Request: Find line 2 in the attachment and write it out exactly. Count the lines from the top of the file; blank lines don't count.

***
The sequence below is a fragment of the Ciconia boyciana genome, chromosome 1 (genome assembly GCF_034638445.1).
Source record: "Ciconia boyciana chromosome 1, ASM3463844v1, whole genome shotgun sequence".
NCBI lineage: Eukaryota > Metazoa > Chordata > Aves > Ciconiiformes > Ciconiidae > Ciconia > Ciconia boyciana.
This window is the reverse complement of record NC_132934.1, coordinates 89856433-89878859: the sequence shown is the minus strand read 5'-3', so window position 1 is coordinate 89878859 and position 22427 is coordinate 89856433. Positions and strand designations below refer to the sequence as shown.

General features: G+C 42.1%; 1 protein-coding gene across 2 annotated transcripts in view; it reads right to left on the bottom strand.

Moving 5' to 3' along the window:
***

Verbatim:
Source record: "Ciconia boyciana chromosome 1, ASM3463844v1, whole genome shotgun sequence".